I've been thinking lately about the new 20/20 initiative aimed at building up the church. 20/20 refers to the year (2020) by which this program, if successful, is supposed to have doubled the number of baptized Episcopalians. Undoubtedly, the catchy name is also meant to imply what a clear-sighted scheme this is. One church-growth enthusiast, Richard Kew, reportedly told the Episcopal Church's Executive Council that this new evangelistic effort will require the efforts of 10,000 new clergy -- "missionary pastors" -- who can "transform people from consumers of religious product into disciples." Eighty percent of the needed growth, he says, will come from "planting" new churches. 20/20 is not a program, we're to understand, but "a movement to alter the culture of the Episcopal Church."
I'm sorry, but I smell a rat. With its emphasis on clergy-led church planting, 20/20 hardly seems a departure from the status quo. If anything, this is a reactionary step.
Don't get me wrong. Congregations can and do serve many positive purposes. Here our youth can be introduced to Christian theology and tradition. Here many people find a community with whom to share their lives. Here people in need or distress often find help and comfort.
But congregations do not define what it means to be church. Sacrament and solidarity do not require buildings, vestries, altar guilds, every-member canvasses or even clergy. If we don't want to encourage religious consumerism, we must stop building church convenience stores.
Discipleship requires on-the-job training and public witness. If we hope for a Christianity-in-practice, we must spend more time showing one another the daily, weekly, seasonal embodiment of what that means.
So if there are things I wish the Episcopal Church would campaign to have more of, it would be for more involvement in groups like Los Angeles' CLUE (Clergy and Laity United for Economic Justice), an ecumenical group with strong Episcopal participation that has become a prominent player in the push for dignity, respect and a living wage for that city's low-wage workers.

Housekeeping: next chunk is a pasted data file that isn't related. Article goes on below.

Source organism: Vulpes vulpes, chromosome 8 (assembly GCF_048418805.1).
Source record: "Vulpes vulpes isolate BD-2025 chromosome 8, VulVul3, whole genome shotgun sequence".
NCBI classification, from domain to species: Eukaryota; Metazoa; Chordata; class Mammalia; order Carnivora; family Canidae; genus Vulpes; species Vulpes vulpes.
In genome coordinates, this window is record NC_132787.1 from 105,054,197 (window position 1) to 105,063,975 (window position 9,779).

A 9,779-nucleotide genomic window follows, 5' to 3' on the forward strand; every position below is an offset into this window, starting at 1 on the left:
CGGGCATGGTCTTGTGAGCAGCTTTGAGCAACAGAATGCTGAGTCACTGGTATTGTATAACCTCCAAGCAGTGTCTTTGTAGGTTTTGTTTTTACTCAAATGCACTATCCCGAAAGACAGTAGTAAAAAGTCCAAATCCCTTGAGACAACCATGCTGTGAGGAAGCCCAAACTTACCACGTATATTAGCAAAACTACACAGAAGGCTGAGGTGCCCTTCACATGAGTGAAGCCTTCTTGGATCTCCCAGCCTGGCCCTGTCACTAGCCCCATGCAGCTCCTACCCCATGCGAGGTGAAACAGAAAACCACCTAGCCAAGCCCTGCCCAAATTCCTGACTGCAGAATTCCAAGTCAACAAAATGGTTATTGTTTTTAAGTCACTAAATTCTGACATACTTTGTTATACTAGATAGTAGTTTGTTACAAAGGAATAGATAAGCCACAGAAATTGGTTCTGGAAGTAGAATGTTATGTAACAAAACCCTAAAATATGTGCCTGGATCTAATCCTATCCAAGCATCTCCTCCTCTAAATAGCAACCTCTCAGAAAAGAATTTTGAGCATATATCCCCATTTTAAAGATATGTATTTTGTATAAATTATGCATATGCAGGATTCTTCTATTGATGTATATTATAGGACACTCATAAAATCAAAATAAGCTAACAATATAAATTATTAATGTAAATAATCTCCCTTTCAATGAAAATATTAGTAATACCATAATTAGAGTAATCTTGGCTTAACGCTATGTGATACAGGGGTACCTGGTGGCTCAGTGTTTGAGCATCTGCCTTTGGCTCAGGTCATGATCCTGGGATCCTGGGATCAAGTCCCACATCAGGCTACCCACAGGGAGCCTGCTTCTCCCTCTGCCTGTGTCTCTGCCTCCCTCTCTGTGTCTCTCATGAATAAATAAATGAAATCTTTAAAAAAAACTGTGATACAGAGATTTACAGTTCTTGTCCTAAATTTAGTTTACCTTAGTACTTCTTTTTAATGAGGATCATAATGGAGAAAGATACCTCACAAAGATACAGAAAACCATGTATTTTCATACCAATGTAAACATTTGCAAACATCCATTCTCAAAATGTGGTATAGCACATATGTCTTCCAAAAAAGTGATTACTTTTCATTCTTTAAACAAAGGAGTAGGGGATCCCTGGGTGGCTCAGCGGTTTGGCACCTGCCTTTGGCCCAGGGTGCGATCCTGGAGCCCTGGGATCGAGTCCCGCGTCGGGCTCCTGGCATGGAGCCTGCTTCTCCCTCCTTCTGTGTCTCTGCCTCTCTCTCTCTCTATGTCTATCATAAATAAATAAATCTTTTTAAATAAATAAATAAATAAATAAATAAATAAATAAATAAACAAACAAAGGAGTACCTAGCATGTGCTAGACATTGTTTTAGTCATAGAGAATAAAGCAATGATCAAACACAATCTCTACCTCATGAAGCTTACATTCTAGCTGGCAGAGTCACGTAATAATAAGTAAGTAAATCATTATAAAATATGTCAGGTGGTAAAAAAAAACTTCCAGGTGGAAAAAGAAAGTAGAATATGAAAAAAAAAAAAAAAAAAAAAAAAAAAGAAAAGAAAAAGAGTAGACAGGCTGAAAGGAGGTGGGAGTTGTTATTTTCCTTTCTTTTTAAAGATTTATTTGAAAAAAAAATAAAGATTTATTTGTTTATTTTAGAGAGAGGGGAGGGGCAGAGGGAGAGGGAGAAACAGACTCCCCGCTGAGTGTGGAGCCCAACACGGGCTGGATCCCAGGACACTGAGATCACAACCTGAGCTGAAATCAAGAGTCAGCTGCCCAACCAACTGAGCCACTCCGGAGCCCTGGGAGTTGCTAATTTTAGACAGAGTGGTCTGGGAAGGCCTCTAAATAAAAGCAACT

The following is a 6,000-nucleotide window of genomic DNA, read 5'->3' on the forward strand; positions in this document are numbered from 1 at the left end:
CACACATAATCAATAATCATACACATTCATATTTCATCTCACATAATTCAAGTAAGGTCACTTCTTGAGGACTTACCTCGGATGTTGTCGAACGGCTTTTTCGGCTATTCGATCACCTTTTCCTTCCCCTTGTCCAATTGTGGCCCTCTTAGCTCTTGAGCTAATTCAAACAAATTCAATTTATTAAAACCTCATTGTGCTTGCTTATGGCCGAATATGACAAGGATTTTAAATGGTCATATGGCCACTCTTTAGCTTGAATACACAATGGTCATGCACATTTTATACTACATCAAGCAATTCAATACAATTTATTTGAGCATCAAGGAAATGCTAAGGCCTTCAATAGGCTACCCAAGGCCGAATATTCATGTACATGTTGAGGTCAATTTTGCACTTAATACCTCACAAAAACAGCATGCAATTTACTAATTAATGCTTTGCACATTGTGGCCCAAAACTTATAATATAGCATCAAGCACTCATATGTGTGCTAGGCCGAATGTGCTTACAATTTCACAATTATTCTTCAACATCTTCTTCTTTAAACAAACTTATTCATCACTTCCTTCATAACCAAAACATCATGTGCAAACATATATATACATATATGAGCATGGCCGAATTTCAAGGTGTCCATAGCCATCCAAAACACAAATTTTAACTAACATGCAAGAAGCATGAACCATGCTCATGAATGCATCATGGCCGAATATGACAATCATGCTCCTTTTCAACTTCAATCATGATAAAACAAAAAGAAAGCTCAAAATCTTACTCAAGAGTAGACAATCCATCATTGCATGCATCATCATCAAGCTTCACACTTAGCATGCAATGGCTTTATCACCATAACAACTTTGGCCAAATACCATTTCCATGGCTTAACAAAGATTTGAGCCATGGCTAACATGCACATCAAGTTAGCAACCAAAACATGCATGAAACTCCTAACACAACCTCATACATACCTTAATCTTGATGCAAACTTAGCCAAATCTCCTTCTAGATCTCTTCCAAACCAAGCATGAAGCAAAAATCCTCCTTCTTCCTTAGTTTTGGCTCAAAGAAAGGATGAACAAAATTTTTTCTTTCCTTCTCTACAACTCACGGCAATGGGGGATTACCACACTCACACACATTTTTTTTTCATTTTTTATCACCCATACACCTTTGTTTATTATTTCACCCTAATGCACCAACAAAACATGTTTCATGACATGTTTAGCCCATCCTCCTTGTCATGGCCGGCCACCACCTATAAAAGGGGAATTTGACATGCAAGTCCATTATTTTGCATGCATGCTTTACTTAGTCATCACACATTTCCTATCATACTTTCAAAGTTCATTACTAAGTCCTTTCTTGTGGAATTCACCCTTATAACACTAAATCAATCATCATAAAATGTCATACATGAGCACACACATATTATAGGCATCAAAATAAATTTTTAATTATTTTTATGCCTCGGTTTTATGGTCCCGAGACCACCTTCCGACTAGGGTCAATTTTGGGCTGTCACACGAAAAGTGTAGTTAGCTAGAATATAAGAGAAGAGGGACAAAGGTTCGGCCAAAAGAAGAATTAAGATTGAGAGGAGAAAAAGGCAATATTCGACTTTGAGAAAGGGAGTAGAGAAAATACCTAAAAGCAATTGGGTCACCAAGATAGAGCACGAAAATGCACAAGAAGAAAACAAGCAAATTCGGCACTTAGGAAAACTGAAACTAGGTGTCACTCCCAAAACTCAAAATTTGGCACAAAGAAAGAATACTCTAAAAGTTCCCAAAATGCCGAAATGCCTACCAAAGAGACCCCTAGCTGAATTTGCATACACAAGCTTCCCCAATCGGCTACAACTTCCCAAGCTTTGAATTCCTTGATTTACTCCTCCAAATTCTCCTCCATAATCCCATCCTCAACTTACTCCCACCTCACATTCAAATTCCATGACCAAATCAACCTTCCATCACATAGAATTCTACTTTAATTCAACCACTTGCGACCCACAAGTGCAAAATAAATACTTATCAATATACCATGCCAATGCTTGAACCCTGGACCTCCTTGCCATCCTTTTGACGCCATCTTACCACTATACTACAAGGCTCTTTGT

And for more opportunities like Omaha's Resurrection House and the Episcopal Urban Internship program for younger adults to experience first-hand what simple living entails and how the structures of economic injustice operate.
And for more groups like Episcopal Power and Light, the Episcopal Economic Justice Network, and the Diocese of Rochester's PPICS (Public Policy Issues and Christian Stewardship), which are working to find faithful ways of addressing the current energy crisis and economic and social inequities.
Along the way, I believe, the church's culture will indeed change. Our prayers of the people will become more specific and detailed. We'll more often find ourselves celebrating Eucharist in the places where flesh-and-blood struggles are occurring. News reports will more regularly feature our leaders' public calls for justice.
If a catchy label is needed for this campaign, call it 24/7. To my way of thinking, that's a clearer vision of the kind of discipleship the church ought to be trying to grow.
Julie A. Wortman is editor/publisher of The Witness magazine, http://www.thewitness.org.
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